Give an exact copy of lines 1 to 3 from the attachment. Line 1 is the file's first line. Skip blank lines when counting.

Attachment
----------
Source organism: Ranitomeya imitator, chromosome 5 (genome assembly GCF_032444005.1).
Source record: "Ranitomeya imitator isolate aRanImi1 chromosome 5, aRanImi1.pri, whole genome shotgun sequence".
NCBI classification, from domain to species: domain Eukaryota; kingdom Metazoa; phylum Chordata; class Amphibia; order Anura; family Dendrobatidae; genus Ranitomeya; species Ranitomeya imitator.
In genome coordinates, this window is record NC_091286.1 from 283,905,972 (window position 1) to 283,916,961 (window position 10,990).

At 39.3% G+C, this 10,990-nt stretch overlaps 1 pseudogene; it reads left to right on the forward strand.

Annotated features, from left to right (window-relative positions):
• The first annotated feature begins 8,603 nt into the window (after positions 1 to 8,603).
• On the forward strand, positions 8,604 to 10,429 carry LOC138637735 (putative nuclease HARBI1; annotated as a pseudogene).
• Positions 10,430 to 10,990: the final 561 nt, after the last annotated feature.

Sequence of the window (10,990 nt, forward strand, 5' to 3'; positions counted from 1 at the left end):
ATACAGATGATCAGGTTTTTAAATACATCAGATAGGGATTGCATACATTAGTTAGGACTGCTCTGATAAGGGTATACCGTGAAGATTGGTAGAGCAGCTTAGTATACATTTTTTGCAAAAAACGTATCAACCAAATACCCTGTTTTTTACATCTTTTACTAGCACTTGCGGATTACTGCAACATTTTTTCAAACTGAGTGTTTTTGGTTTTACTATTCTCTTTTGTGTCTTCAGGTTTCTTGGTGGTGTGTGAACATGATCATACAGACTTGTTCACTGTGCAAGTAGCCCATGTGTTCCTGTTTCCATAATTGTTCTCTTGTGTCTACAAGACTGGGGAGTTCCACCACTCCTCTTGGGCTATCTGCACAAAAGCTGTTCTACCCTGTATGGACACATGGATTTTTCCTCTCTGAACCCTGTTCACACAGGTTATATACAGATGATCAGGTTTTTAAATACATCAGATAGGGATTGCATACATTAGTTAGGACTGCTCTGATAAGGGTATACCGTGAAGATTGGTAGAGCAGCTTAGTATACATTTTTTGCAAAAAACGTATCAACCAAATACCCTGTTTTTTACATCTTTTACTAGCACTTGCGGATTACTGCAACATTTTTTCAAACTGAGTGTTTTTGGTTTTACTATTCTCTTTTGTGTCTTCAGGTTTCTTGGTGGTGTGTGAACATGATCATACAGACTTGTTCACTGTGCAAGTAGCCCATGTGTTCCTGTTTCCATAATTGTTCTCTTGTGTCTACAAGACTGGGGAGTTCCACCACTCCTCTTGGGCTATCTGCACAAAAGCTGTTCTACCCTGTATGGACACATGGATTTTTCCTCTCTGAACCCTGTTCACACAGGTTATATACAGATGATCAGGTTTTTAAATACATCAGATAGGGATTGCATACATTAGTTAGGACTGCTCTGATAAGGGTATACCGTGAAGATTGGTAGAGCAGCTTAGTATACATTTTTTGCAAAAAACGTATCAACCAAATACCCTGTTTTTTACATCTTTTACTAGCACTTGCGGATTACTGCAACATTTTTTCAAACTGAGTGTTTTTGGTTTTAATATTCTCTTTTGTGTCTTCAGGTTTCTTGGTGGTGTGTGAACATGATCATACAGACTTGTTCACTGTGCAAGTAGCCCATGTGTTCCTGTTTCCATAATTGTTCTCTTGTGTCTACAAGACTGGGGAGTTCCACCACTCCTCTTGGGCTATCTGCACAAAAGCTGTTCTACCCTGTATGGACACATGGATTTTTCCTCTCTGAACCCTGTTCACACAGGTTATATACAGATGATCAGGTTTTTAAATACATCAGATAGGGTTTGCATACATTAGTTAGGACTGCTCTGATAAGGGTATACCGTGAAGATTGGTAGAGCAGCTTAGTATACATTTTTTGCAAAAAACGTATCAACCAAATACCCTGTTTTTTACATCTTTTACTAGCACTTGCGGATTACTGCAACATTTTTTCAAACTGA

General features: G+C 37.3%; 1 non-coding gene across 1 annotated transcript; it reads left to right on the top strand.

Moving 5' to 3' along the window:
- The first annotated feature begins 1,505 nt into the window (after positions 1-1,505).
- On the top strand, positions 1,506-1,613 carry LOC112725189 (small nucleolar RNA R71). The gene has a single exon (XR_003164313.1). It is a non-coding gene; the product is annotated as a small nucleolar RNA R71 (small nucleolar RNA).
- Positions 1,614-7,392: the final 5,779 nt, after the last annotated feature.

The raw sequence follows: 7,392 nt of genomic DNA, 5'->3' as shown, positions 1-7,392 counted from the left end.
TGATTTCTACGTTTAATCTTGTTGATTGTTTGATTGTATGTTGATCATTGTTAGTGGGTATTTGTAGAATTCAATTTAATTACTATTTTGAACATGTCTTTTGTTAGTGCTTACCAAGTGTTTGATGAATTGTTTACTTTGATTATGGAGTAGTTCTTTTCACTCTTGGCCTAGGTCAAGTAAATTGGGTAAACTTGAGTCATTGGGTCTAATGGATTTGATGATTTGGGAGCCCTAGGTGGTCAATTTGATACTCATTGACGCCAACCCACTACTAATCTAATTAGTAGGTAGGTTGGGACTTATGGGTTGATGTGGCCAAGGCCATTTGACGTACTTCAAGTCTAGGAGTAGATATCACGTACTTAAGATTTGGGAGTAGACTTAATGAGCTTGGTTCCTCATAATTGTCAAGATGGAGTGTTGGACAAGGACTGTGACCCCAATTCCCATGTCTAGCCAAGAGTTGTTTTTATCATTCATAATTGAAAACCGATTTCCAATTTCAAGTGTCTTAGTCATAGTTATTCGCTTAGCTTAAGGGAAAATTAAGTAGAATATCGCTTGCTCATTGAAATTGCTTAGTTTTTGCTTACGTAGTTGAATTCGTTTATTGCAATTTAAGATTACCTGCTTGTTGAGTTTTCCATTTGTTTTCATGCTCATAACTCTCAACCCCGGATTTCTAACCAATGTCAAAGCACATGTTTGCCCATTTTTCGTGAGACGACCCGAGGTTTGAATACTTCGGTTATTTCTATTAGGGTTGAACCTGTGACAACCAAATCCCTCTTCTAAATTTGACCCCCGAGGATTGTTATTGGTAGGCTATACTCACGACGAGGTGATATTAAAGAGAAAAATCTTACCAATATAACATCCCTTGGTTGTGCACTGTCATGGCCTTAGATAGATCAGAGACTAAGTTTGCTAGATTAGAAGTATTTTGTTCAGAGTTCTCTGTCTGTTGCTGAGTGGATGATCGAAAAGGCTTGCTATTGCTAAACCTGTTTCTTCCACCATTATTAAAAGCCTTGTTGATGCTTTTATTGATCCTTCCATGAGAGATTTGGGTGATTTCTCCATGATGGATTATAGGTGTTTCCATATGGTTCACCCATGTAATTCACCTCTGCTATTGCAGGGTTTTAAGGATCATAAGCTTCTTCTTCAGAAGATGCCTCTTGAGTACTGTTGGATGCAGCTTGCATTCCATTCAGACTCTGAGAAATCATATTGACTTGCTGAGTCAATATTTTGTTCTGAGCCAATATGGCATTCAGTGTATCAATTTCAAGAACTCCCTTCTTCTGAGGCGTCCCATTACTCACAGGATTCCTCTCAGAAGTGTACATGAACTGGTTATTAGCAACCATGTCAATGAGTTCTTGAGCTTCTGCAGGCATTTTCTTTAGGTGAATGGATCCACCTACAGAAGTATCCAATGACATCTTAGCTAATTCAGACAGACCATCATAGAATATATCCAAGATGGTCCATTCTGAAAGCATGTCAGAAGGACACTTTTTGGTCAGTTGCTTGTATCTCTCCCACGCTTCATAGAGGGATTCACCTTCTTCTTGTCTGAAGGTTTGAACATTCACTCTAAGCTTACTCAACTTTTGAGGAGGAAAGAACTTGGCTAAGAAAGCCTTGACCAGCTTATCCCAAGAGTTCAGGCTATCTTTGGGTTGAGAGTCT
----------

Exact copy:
Source organism: Ranitomeya imitator, chromosome 5 (genome assembly GCF_032444005.1).
Source record: "Ranitomeya imitator isolate aRanImi1 chromosome 5, aRanImi1.pri, whole genome shotgun sequence".
NCBI classification, from domain to species: domain Eukaryota; kingdom Metazoa; phylum Chordata; class Amphibia; order Anura; family Dendrobatidae; genus Ranitomeya; species Ranitomeya imitator.